Soon, Gavin turns to these books to help him win back his wife and save his marriage.
I LOVED THIS BOOK.
Let’s talk about this in a list because I need SOME structure to my review.
The concept itself.
Where men read romance books and realize that they’re not just trashy novels with cringey stories. This book shows men ACTUALLY READING these romance books, realizing why women love them, and learning from them.
It was great to read about. I now want to make my future partner read at least one romance book. They’re so much more than their image.
They’re so nice *cries*
They’re flawed, strong, and real. I love them.
Character growth is also really nice. I give it 12/10.
Considering that the characters are married, it is a second chance romance.
Gavin and Thea got married too soon because of an unplanned pregnancy. They were in love but they didn’t spend enough time dating and getting to know each other. It has affected their relationship in the long run.
This second chance romance was so sweet and nice. I loved reading about it.
All. The. Relationships.
The friendships and other familial relationships depicted here were so nice. I especially loved the sisterly relationship between Thea and Olivia. Sisters forever ❤
The overall plot.
It was very entertaining. I was totally engaged.
This book was supposed to be a quick read as a break before I do other things but I ended up reading all of it in one sitting. I did NOT realize the time!
Loved it. Totally recommend it.
If you’re looking for a romance book that’s doing things a little different than others, pick this one up! You will not regret it.
Finding time to read has been quite a chore since this year began which led me to actually decreasing my reading goal for the year. But since social distancing and lockdown* began, I’ve have more time to read. And of course I wasn’t going to waste it.
*click the link to find out how I’ve been doing recently!
The only book that I’m currently in the middle of is The School for Good and Evil by Soman Chainani. It’s a middle grade fantasy book that I’ve been wanting to read for AGES. And when I say ages, I say it literally.
This book is NUMBER 1 on my Goodreads TBR* of 437 books. It’s one of the FIRST books I marked as want-to-read. And I’ve had my Goodreads account since January 2013. That was back when I was actually IN middle school.
During the lockdown I’m trying to get to books that have been sitting unread on my physical bookshelf for long or books that I’ve been meaning to read for a long time.
Since this book was available in Storytel (where I have a subscription) as an audiobook, I didn’t hesistate to pick it up.
And I’m LOVING it. It’s such a cool book and definitely would have been a favourite for middle school me.
*To Be Read list/stack
What did you recently finish reading?
I’ve read a LOT of books recently, especially since my last WWW Wednesday post. But in order to keep this post shorter, I’ll talk about the books that I’ve read in the last 7 days.
Side note: if you’d like to understand my rating scale, click here.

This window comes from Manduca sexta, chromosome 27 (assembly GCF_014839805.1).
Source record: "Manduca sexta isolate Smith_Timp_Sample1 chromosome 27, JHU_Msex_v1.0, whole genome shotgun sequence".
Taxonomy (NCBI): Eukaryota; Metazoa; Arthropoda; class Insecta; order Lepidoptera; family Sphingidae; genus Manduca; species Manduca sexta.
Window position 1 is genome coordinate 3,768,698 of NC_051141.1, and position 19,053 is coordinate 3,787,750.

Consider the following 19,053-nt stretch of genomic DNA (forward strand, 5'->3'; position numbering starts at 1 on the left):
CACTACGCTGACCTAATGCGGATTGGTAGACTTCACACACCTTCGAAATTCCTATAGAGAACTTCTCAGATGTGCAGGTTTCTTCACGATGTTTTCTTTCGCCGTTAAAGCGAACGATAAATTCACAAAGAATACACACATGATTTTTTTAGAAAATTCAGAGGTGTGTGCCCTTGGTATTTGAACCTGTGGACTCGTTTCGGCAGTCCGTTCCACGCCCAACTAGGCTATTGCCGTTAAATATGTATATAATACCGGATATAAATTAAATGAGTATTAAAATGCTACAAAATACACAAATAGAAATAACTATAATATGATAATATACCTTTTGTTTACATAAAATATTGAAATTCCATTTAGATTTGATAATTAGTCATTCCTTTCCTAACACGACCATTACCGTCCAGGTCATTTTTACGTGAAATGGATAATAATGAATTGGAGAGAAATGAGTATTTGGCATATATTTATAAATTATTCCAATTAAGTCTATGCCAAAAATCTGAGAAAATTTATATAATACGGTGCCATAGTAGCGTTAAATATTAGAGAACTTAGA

My last book was one that I finished just last night called Just One Year by Penelope Ward. I meant to read just a bit of it as a break after ending work and before getting to do chores and stuff. But the next time I looked up from the book was when I FINISHED it.
I had read the book without noticing the time. In fact, I had a very late dinner because of it. I LOVED the book. It engaged me on every single page. Sure, it did have a few cliche romance book elements but the good parts outweighed the bad. Any book that engages me so much is a winner.
The second last book I read was Inappropriate by Vi Keeland. I picked up this book solely because it’s part of the books picked for this month for romancetheque book club. This month’s theme was CEO/boss relationships which is out of my comfort zone and what I usually like. But I thought I’d give the books a chance, and I read all of them.
I’m glad that books on this concept are not as bad as the ones I had read years back, when I first tried reading about CEO/boss relationships. This has definitely opened up my reading horizons a little bit.
Speaking of the book itself, Inappropriate was very hard to judge and rate. It had some cliche and unrealistic elements that I did not like. But on the other hand, it was probably the best handled CEO romance book I’ve ever read. It wasn’t even actually “inappropriate”, so the title is kind of a clickbait.
I appreciated most of the plot, but I did not like a few key comments on mental illnesses which stuck in my head and made me rethink giving it a better rating. So, yeah. That part won. I gave the book 2.5/5 stars even though I did kind of enjoy it. There might be a detailed review on this soon.
The Bromance Book Club by Lyssa Kay Adams is a book that I’ve been eyeing for a LONG time. I finally gave in and read the book, and now regret waiting this long to read it.
This book has been the highlight of my week. No kidding. It was so damn good.
Highlights of the book:
Character growth. This really needed emphasis.
Second chance romance in the BEST way.
The characters were all awesome.
And of course, I loved the concept of the book. I’ll most likely continue the series.
I was looking for a read that wouldn’t take too much of my attention or brain power. At these times, I usually reread books. Until Lilly by Aurora Rose Reynolds is a book that I have a love-hate relationship with as I mentioned in my reviewand an extra in-depth discussion on it.